What were the difficulties that you encountered while writing Fear the Drowning Deep, if any? How did you deal with them? Without getting too spoiler-y, writing the Big Bad in this book freaked me out! Also, Bridey’s so scared of the ocean that I often felt terrible about the things I was subjecting her to! In fact, I'd say that was the most difficult part of writing the book overall; I came to love all the characters (okay, okay, maybe not Mr. Gill...), and I often felt bad about ruining their lives (something I've since gotten over in my subsequent books...consider yourselves warned ;)). I dealt with it by writing an ending that was satisfying to me, and that I hope will be the same for readers!

What is your favorite part about writing your debut? Researching the mythology, definitely. I had a great time learning about and shaping what Bridey would be up against in her fight to save her town!

Have you been to Isle of Man? Could you share with us some of the places there that are highlighted in your book? 
I wish! I haven't been to the Isle of Man yet, though it's absolutely a goal of mine.

As for places that are highlighted in my book, certainly: while Port Coire, Bridey's hometown, is purely fictional, I situated it about five miles from the very real town of Peel. One of the awesome things about the town is Peel Castle, which was built in the 11th century by the Vikings. There's a supposed spectral black dog (known in Manx Gaelic, the language of the Isle of Man, as the "Moddey Dhoo") roaming the ruined castle, which is open to tour in the summers!

To the south of Peel town, there's the Calf of Man, an island that's home to a large colony of seals!

Another special place on the Isle is the Fairy Bridge, a stretch of road where it's customary to stop and greet the fairies (or "Mooinjer Veggey" as they're known in Manx!); it's considered unlucky not to greet them! Oh, and did I mention that Manx fairies aren't sweet like their English counterparts? Instead, they're quite tricky and fearsome!

Thank you!


About the Author:

Sarah Glenn Marsh is the author of the YA fantasy Fear the Drowning Deep from Sky Pony Press, the forthcoming Reign of the Fallen fantasy duology from Razorbill (Penguin), as well as several forthcoming children's picture books. An avid fantasy reader from the day her dad handed her a copy of The Hobbit and promised it would change her life, she's been making up words and worlds ever since. She lives in Virginia with her husband and her tiny zoo of four rescued greyhounds, a bird, and many fish.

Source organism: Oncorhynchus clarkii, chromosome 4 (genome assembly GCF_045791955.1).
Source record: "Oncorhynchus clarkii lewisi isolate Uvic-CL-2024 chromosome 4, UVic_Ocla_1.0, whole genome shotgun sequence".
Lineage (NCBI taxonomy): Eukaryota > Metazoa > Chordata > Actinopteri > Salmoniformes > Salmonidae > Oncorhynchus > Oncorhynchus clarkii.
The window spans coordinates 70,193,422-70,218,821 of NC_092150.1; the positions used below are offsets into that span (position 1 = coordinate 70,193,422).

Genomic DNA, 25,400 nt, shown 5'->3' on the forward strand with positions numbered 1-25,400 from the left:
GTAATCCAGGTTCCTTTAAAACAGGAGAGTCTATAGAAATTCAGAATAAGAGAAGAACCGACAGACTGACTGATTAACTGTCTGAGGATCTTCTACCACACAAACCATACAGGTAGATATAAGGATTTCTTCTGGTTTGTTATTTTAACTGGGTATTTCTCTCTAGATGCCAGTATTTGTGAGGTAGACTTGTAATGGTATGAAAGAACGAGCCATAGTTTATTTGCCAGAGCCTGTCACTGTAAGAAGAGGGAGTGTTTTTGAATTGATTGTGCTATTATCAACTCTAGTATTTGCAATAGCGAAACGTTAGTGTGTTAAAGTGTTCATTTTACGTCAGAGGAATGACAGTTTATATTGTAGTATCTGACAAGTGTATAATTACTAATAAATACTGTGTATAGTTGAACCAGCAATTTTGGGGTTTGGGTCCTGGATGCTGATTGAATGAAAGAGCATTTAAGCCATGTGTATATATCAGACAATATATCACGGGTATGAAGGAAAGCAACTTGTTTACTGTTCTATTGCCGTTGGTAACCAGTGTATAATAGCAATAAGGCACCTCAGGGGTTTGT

When she's not writing, she's often painting, or engaged in nerdy pursuits from video games to tabletop adventures.

Find Sarah: | Website |


Book Description:

Hardcover, 304 pages
Expected publication: October 4th 2016 by Sky Pony Press

Witch’s apprentice Bridey Corkill has hated the ocean ever since she watched her granddad dive in and drown with a smile on his face. So when a dead girl rolls in with the tide in the summer of 1913, sixteen-year-old Bridey suspects that whatever compelled her granddad to leap into the sea has made its return to the Isle of Man.

Soon, villagers are vanishing in the night, but no one shares Bridey’s suspicions about the sea. No one but the island’s witch, who isn’t as frightening as she first appears, and the handsome dark-haired lad Bridey rescues from a grim and watery fate. The cause of the deep gashes in Fynn’s stomach and his lost memories are, like the recent disappearances, a mystery well-guarded by the sea. In exchange for saving his life, Fynn teaches Bridey to master her fear of the water — stealing her heart in the process.